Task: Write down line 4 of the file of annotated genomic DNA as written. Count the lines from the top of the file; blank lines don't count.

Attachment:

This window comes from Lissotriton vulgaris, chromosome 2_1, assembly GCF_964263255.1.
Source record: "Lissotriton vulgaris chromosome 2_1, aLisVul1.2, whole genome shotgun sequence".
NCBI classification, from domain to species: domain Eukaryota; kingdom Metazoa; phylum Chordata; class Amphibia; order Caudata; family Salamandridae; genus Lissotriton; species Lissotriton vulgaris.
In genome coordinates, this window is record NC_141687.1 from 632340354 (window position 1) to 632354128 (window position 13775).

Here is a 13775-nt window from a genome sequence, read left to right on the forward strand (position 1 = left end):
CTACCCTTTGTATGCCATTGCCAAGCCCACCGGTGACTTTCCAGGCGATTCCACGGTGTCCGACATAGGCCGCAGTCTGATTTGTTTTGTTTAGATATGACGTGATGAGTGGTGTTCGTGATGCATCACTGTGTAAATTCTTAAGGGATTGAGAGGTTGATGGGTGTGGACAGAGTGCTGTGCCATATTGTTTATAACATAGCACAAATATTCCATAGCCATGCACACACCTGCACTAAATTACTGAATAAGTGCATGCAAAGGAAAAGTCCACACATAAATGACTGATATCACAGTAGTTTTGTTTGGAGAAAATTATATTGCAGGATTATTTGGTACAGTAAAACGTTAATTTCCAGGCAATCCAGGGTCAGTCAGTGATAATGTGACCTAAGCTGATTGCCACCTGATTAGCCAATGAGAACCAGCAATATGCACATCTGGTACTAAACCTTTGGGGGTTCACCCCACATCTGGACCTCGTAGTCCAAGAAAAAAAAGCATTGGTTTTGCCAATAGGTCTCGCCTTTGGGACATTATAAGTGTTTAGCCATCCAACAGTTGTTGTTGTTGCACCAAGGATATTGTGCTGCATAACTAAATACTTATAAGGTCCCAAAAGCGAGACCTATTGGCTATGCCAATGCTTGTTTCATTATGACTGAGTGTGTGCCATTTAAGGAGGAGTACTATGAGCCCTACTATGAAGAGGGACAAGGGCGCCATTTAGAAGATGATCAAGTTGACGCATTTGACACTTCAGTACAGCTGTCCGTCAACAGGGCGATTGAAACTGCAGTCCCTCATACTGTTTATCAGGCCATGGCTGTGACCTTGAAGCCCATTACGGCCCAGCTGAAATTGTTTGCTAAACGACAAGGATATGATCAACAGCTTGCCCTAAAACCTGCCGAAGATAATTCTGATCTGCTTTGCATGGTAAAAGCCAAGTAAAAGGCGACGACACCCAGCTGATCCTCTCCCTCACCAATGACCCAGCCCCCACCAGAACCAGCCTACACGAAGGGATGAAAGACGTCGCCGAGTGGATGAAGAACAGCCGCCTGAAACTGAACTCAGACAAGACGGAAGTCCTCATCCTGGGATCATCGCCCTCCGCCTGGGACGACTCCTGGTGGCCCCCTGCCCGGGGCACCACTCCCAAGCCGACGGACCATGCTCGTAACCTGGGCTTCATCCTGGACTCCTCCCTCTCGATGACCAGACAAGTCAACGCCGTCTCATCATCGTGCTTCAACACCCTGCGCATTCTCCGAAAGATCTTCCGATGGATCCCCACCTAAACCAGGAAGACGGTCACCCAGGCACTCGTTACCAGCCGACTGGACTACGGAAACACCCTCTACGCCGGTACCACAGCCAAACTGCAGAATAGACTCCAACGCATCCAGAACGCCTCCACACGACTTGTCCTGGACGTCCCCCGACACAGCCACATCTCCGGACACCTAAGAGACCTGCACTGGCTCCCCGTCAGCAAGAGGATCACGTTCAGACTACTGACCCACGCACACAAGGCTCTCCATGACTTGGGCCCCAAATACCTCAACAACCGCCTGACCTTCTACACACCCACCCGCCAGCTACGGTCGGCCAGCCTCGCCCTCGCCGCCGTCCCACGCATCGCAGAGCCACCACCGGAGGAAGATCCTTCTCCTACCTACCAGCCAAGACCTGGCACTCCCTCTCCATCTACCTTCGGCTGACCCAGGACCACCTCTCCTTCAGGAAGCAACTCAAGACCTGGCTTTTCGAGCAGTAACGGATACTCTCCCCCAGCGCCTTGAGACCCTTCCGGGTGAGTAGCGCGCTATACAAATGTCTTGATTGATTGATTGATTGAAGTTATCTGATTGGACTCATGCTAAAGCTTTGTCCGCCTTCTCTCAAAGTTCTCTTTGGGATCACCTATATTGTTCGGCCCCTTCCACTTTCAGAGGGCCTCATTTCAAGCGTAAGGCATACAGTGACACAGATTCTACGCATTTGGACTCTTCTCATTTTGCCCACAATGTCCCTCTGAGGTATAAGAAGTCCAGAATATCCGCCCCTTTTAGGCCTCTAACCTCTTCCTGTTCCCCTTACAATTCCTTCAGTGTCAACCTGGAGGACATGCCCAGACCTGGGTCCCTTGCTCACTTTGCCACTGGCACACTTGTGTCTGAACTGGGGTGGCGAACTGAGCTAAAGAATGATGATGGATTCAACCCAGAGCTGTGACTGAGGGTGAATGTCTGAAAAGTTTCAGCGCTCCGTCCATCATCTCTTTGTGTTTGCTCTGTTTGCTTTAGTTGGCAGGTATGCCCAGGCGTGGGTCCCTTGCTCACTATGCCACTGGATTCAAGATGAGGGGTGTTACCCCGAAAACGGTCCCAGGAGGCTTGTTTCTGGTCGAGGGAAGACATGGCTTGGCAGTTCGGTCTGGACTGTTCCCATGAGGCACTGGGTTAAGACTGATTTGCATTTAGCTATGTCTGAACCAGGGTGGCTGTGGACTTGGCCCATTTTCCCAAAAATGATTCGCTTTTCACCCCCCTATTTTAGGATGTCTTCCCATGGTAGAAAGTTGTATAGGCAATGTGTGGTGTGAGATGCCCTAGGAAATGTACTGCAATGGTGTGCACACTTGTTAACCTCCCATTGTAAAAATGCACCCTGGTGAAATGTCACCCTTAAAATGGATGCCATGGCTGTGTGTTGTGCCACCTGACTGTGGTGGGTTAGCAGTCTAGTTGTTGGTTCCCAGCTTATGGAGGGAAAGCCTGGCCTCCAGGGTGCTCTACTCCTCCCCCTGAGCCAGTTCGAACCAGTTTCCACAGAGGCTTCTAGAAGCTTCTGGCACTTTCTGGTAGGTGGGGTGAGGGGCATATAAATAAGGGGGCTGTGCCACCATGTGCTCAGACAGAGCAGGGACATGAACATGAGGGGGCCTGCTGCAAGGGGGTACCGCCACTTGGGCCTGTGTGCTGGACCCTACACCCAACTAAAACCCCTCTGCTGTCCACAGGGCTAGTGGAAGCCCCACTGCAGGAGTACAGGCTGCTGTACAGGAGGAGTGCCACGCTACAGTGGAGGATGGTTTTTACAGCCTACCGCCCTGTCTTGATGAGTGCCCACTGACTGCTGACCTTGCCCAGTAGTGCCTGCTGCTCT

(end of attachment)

In genome coordinates, this window is record NC_141687.1 from 632340354 (window position 1) to 632354128 (window position 13775).